The whole debt-ceiling-default debacle is NOT about the amount of debt the US government… 6


The whole debt-ceiling-default debacle is NOT about the amount of debt the US government owes. It is about a fundamental argument about the government should be doing.

The far-right "tea-party" faction of the party formerly known as the Republicans is all about privatizing virtually everything including education, social security, medicare, prisons, roads and based on the current proportion of "contractors" in Iraq and Afghanistan. Do you realize that since 2007, contractors (aka mercenaries) have outnumbered the number of US military forces in Iraq, even during the height of the surge http://articles.latimes.com/2007/jul/04/nation/na-private4 .

Much to the chagrin of those that want to dismantle the social safety net, when confronted with specific measures, most Americans vehemently disagree with the tea party. Now they have found a new strategy by making the national debt the bogey-man. Unfortunately as so often happens when comparing politco-speak with reality, the rhetoric falls short.

Interest rates now and in recent years have been so low, that despite the total amount owed by the US Treasury, the cost of servicing that debt is at its lowest point since the 1970s. At 1.6% of GDP paying the interest is about half of the 3% that it cost during the Reagan-Bush 1 era. That means it actually it costs the treasury less to borrow than pay cash.

Yes the national debt is large and once we get the economy growing again, we need to address it (by slashing military spending for one, do we really need more aircraft carriers?) but that is not what this fight is about.

As usual the mainstream media has done the American people a huge disservice by continuing the facade of "objectivity" and parroting messages from both sides without doing any real analysis of the actual facts.

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6 thoughts on “The whole debt-ceiling-default debacle is NOT about the amount of debt the US government…

  • Sam Abuelsamid

    Those unfunded liabilities could easily be addressed by changes to the payroll tax structure. By raising the cap on income subject to the payroll tax and making the first $20,000 or so in income exempt, enough revenue could be produced while also giving a major boost to working class taxpayers and small businesses that pay a disproportionate amount under the current system.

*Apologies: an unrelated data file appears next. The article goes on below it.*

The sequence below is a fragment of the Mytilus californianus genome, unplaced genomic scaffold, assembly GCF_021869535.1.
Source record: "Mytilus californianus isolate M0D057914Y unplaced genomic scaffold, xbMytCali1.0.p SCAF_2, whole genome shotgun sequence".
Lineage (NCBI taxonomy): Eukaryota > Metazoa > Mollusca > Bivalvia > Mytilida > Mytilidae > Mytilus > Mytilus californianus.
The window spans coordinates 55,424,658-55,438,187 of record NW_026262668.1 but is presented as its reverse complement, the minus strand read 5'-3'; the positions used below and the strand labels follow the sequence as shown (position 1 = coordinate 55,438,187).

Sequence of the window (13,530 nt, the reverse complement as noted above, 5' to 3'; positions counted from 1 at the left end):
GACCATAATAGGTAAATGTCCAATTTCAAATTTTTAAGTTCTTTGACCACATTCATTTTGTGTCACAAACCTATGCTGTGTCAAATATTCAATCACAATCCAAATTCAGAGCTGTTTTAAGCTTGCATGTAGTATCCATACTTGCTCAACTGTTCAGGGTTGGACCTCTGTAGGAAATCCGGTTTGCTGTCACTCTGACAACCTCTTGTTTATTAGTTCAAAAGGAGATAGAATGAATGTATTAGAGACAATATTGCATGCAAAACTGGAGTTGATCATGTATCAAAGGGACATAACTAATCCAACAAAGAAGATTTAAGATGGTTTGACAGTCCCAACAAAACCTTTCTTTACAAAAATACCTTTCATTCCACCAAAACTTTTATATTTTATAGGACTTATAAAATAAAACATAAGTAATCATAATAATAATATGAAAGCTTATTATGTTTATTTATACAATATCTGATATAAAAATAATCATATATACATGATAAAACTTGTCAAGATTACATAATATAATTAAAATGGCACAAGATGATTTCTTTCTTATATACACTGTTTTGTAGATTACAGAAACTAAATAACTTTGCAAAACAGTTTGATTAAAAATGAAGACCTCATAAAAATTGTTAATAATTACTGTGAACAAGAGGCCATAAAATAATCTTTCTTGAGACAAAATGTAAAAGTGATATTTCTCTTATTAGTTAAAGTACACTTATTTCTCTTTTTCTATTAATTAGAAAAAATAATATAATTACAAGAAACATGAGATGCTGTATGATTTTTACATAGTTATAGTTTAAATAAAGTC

Of course despite all of the posturing by republicans about supporting small businesses, the reality is that they have done virtually nothing to help them or most of the US population while continuing to support tens of billions of dollars in subsidies for big oil companies, agri-businesses and other huge corporate donors.

  • Sam Abuelsamid

    Those unfunded liabilities could easily be addressed by changes to the payroll tax structure. By raising the cap on income subject to the payroll tax and making the first $20,000 or so in income exempt, enough revenue could be produced while also giving a major boost to working class taxpayers and small businesses that pay a disproportionate amount under the current system.

    Of course despite all of the posturing by republicans about supporting small businesses, the reality is that they have done virtually nothing to help them or most of the US population while continuing to support tens of billions of dollars in subsidies for big oil companies, agri-businesses and other huge corporate donors.

  • Michael Gerhart

    I don't think there's any such thing as an "easy" solution to $115 T in unfunded liabilities (http://www.usdebt.kleptocracy.us), and am quite certain tax code changes are insufficient on their own to provide a solution. I can't envision a scenario where major restructuring or elimination of entitlement benefits doesn't need to occur, seeing as they are the major contributors to the massive liability column.

  • Michael Gerhart

    I don't think there's any such thing as an "easy" solution to $115 T in unfunded liabilities (http://www.usdebt.kleptocracy.us), and am quite certain tax code changes are insufficient on their own to provide a solution. I can't envision a scenario where major restructuring or elimination of entitlement benefits doesn't need to occur, seeing as they are the major contributors to the massive liability column.